PERIOD OF PERFORMANCE: July 2015 to October 2018
There is a need for a miniature handheld, lightweight, affordable inertial navigation system capable of accurate azimuth determination in all environments including GPS-denied. A high-performance microelectromechanical (MEMS)-based system has been developed that integrates silicon micro sensors with optimized low noise electronics and navigational software. The full navigation system will consist of gyros, accelerometers, navigational algorithms, and electronics integrated into a new targeting system, or plug-and-play ability with existing targeting systems.
This Future Naval Capabilities (FNC) project is directed at the production of low-cost, high-quality sensors, which will further the goal of producing a low size, weight, power, and cost (SWaP-C) replacement for the Digital Magnetic Compass (DMC). The current Silicon Disc Resonator Gyroscope (SiDRG) fabrication is on 100 mm diameter wafers produced in a laboratory environment. The work successfully validated the high level of performance achievable with this device. To reduce component cost at the operational SiDRG level, it is necessary to transition fabrication to a larger wafer size (200 mm) in a production environment. The larger wafer size and production environment reduces the per-die cost by reducing the perwafer production cost as well as increasing the number of dies per wafer. The waferscale vacuum packaging eliminates the secondary die attach, wire bond, vacuum packaging costs, and allows use of the standard low-cost die singulation methods.
This project will result in a production inertial sensor that meets Department of Defense requirements for a targeting system used by ground forces. This will allow the warfighter to utilize precision munitions, resulting in improved engagement efficiency and reduced collateral damage in all environmental conditions including GPS-denied. The sensors will result in a drastic reduction in SWaP-C and meet the U.S. Marine Corps’ defined requirements for SWaP-C. The MEMS inertial sensor will be capable of full electronic calibration, without requiring rotational adjustment (i.e., no moving parts required). The technology is directly applicable to future low-cost, miniature missile guidance control systems, UAV robotic navigation, and stabilized weapon systems.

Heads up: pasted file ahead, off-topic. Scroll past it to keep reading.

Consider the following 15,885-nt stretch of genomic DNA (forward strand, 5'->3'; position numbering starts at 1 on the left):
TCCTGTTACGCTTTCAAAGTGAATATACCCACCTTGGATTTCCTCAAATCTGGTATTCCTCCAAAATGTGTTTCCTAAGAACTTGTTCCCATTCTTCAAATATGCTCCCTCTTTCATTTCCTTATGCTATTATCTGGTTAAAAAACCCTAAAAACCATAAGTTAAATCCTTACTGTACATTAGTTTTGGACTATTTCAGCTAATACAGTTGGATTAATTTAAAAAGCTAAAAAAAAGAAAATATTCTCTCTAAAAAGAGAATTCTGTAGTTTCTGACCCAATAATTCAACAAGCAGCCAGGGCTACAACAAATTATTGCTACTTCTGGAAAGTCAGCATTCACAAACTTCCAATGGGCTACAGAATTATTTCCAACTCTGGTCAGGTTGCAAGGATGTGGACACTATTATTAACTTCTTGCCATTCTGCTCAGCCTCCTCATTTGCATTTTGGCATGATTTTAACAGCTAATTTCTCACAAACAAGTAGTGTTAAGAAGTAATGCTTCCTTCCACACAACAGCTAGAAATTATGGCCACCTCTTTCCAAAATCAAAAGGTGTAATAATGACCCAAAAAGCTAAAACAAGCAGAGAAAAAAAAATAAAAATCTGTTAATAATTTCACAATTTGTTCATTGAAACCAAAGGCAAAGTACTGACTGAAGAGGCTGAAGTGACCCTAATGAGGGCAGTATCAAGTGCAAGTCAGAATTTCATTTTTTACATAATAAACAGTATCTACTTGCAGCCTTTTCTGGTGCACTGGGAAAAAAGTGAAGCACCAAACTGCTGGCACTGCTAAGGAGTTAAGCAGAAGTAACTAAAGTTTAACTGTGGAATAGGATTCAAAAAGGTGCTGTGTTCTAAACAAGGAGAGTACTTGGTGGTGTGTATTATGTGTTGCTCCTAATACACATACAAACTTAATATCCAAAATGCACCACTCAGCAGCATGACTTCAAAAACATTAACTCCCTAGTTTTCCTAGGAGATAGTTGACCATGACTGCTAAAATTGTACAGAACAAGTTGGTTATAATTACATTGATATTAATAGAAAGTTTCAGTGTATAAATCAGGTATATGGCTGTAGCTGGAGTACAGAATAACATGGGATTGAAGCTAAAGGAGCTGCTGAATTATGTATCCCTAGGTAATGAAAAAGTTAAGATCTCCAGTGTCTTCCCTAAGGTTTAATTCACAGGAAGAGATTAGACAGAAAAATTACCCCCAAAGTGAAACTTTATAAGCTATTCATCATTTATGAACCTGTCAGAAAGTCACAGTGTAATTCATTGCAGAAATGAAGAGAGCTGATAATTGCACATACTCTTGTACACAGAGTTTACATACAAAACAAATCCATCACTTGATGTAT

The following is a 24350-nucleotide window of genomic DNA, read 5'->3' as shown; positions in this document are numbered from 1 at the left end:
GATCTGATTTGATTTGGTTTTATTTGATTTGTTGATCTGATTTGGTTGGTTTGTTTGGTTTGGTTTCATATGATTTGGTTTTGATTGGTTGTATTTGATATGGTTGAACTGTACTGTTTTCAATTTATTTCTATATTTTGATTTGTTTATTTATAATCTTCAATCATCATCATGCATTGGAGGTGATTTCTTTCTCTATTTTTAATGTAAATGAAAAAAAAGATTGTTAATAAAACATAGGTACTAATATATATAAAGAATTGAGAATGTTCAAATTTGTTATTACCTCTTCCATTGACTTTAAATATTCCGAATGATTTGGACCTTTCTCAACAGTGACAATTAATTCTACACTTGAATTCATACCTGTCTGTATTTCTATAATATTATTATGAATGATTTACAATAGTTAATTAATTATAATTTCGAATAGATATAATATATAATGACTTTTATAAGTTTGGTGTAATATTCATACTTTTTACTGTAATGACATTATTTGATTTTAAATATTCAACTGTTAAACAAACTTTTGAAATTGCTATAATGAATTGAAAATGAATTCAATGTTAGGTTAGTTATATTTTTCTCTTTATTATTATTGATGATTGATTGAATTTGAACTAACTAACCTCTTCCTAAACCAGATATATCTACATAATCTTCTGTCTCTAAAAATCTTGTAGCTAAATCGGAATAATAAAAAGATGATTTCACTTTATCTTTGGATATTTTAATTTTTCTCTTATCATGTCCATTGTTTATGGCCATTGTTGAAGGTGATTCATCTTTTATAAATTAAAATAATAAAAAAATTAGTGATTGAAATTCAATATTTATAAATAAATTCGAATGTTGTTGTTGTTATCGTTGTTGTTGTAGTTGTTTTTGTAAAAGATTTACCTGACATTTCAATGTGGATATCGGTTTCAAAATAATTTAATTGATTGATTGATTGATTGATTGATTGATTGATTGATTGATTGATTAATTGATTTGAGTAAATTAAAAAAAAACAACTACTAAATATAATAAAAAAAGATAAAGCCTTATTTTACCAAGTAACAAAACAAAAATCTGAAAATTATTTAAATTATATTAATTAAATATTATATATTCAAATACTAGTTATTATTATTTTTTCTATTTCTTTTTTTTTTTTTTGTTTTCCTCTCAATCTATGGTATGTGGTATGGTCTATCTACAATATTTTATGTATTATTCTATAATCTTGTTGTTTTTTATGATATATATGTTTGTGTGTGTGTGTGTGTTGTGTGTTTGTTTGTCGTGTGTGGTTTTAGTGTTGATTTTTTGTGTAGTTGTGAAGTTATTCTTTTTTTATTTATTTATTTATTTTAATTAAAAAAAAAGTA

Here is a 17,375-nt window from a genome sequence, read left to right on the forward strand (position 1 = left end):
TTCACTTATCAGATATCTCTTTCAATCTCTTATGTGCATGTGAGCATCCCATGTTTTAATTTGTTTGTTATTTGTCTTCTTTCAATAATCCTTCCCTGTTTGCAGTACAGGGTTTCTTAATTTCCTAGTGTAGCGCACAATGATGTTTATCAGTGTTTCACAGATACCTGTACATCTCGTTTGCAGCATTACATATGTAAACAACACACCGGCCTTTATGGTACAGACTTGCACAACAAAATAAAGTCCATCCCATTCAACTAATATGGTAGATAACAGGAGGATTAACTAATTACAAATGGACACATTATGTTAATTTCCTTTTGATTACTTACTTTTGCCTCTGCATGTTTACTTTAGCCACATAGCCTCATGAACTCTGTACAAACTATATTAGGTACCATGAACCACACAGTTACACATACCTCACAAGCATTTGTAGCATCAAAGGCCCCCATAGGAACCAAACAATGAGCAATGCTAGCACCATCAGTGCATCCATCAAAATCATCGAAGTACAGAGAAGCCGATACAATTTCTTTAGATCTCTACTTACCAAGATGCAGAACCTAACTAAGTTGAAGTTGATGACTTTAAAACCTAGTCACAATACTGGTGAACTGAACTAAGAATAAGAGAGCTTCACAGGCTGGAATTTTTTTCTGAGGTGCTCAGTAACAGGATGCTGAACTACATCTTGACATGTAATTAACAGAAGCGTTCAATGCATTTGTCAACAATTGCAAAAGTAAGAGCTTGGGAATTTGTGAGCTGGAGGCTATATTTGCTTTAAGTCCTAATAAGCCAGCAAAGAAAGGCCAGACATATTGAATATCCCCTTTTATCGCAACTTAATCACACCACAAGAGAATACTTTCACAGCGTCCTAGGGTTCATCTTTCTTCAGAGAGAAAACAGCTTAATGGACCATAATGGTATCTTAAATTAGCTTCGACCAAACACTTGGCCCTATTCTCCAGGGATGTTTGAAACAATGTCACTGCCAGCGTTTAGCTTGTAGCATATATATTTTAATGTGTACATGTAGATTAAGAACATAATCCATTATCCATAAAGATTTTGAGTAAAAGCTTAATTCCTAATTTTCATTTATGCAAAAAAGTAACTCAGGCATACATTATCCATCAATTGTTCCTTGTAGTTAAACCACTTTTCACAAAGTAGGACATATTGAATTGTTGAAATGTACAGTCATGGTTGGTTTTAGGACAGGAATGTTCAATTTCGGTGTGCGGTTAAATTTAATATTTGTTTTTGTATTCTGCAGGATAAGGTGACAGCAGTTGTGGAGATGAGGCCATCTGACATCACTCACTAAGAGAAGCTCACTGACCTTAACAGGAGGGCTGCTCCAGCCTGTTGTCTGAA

The high-performance MEMS sensors developed under this project will be incorporated into the Azimuth and Inertial MEMS FNC program sponsored by the Office of Naval Research to address the azimuth error associated with the DMC. Under the FNC program, the SiDRG sensors will be packaged in an environment-resistant package, providing ultra-stable temperature and stress isolation. Boeing will assemble a 3D Inertial Navigation System using the packaged sensors. The navigation system will be characterized for self-calibration, thermal response, and bias stabilization. Under Phase 2 of the FNC program, this advanced navigation system will be integrated into a targeting system for test and evaluation.